450 million dollars for this? How many safe streets, housing facilities, and jobs could be created from some other legit plans? Why not extend the Orange MAX line to the Rose Quarter using some of the the existing freight line ?

rick
Guest
rick

Meanwhile, Washington has Seattle heavily investing in mass transit, no tax on bikes, yet has a $5.00 fee for metal-studded car tires.

Adam
Guest
Adam

Does The Street Trust actually have any members left?

wsbob
Guest

I got a question:

Does ‘No More Freeway Expansions coalition’ Steve Bozzone, have to drive I-5 past the Rose Quarter district, as a daily commuter, a visitor from other parts of the state to Portland, a through state highway user, or, to what extent does he find himself using this section of I-5, if with any frequency at all?

Maybe it would be fine to oppose this RQ point specific highway reconfiguration ( I phrase it this way because at best, the project widens just a very short length of the freeway, and is for the basic purpose of improving flow through the area.). If opponents were prepared with some reasonable alternative plans to the project concept that would meet the needs of people currently using the freeway.

I’d like to hear more details from The Street Trust executive director Jillian Detweiler, about the compromises made by people crafting the transportation plan, and that TST supports.

Are we to understand that TST and other high profile supporters of this plan feel the amenities, such as those mentioned in this story (“…The bill funds public transit and updates to streets around schools (to the tune of about $12 million per year for the next 10 years). …”), that’s 120 million bucks over the 10 year period, included in the Transportation System Plan…would not realistically have been obtainable in perhaps some sort of stand alone plan proposal?

Compromise often is the only practical option available. Instead of nothing for people walking and bikig in the area, this plan holds the offer of something in exchange for providing improvements to a short but important section of the freeway for people that have to drive. The entire region depends on I-5 working as well as it can be made to work. It’s a lot of money, but it seems to me that many people will find themselves feeling in favor of spending it for whatever improvement the project has to offer.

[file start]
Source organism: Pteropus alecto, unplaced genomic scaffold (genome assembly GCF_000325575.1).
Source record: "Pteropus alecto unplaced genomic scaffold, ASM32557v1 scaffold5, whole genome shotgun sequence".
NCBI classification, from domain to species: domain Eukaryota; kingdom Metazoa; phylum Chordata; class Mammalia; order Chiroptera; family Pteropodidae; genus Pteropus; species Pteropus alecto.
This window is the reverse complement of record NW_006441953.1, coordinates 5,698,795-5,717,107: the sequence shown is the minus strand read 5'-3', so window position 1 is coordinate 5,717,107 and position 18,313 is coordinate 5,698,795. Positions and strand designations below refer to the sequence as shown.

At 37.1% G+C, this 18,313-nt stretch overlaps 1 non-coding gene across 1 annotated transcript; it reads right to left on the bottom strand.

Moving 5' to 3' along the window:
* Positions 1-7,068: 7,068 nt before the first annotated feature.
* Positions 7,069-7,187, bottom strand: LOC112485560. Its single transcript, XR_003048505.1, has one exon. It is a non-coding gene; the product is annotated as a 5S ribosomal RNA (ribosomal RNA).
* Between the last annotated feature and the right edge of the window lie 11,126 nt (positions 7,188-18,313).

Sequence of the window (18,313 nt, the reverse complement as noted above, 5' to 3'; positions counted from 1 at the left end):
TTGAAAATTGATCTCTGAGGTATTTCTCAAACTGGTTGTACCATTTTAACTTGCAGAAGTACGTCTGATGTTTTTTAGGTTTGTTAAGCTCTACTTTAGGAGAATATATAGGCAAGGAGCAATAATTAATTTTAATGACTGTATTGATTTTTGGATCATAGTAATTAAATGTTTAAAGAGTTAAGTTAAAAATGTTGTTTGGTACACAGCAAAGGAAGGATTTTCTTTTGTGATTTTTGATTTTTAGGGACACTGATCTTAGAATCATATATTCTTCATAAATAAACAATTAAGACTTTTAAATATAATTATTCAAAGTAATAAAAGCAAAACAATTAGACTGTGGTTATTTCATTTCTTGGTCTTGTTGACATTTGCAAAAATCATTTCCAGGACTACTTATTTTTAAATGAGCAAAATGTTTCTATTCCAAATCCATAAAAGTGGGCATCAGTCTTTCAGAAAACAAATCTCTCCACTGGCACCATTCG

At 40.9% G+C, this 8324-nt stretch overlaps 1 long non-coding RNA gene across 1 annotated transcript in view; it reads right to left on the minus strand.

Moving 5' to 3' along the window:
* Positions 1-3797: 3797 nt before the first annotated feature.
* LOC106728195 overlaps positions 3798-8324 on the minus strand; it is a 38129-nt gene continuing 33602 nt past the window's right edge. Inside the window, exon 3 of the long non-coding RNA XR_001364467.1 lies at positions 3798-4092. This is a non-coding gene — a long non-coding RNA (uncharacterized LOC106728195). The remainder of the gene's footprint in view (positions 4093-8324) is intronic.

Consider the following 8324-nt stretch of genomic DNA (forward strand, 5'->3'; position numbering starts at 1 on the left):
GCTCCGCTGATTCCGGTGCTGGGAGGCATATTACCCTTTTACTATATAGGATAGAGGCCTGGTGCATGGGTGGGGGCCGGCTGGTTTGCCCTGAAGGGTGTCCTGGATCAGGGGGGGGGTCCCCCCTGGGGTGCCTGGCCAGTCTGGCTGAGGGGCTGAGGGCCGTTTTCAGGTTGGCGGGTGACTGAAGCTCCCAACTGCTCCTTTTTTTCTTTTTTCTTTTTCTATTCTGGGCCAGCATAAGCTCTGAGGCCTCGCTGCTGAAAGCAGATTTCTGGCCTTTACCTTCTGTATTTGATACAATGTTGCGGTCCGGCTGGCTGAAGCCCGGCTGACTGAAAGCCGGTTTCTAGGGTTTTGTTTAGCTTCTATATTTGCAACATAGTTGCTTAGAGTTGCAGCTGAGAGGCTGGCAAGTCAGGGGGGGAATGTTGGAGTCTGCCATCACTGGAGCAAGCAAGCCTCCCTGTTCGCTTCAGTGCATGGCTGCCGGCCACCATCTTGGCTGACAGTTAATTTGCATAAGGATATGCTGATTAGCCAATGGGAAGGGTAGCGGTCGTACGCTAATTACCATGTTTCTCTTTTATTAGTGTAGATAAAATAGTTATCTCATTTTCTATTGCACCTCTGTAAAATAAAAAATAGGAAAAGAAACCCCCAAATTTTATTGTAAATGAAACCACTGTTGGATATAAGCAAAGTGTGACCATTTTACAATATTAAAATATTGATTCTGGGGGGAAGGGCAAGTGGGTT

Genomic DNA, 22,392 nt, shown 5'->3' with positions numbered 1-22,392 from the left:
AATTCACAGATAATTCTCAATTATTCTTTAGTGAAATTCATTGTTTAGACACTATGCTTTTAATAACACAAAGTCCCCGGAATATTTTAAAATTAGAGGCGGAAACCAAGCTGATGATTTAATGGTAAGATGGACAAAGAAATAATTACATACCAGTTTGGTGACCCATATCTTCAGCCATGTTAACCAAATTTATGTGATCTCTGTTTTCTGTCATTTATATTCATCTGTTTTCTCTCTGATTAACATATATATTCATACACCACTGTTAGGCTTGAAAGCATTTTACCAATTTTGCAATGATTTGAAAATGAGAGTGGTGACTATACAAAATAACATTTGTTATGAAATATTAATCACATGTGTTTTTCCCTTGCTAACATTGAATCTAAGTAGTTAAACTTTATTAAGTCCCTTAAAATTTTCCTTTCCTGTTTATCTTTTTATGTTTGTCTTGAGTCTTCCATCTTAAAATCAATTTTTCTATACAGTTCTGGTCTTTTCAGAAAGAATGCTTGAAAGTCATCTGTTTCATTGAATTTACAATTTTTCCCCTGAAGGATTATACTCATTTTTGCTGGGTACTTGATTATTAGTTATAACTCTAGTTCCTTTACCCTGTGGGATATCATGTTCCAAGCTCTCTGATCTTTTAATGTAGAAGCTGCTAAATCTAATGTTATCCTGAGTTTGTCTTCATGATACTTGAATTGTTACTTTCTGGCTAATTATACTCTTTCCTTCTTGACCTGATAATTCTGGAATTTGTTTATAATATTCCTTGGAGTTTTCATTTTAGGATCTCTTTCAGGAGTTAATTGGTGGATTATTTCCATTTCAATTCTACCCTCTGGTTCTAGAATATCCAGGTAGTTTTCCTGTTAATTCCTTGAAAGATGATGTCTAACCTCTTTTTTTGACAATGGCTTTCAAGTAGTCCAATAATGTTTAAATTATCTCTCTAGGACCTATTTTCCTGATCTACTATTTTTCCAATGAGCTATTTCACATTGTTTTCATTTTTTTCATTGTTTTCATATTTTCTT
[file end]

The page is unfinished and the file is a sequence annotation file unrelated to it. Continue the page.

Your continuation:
bikeninja
Guest
bikeninja

This compromise on the part of the Street Trust reminds me of the battle to save old growth forest. The timber corps would want to log a giant swath of land, and the big legislatively oriented environmental groups would always want to make a compromise and allow them to log half of what they proposed ( or something like that) for the sake of consistency and reasonableness. Then in a few years the Timber barons would come back and want to log the other half, knowing they would get another compromise. This prompted the leader of one of the local grassroots environmental groups to to remark ( this is a paraphrase), ” We have to win every time, otherwise the forces that want to cut all the trees, strip-mine all the mountains and cover the earth with pavement will nibble it all away one bite at a time.”

Seth Gallant
Guest
Seth Gallant

I don’t usually chime in on these discussions, but I feel pretty strongly about this one. I’m disappointed that this project is being characterized as an expensive freeway widening project when it is, in fact, an expensive project that does many things to improve safety and operations for many modes of travel. Yes, it is adding lanes to the freeway for a short stretch that will result in a marginal improvement in traffic flow and safety. But a substantial share of the project cost is going to improve local street connectivity and help knit the community back together that was so badly sliced apart when I-5 was originally built. The project includes numerous improvements to our ability to get across I-5 by bike and on foot and improvements, such as the proposed lid, that will make those overpasses much less unpleasant places to be on a bike or on foot. I’m a big advocate for active transportation and creating good urban streets and spaces for people, not cars, and I think this project represents a reasonable compromise and a good opportunity to repair damage that was done in the Rose Quarter area in the 60s, despite the fact that it also adds lanes to the freeway.

Brad
Guest
Brad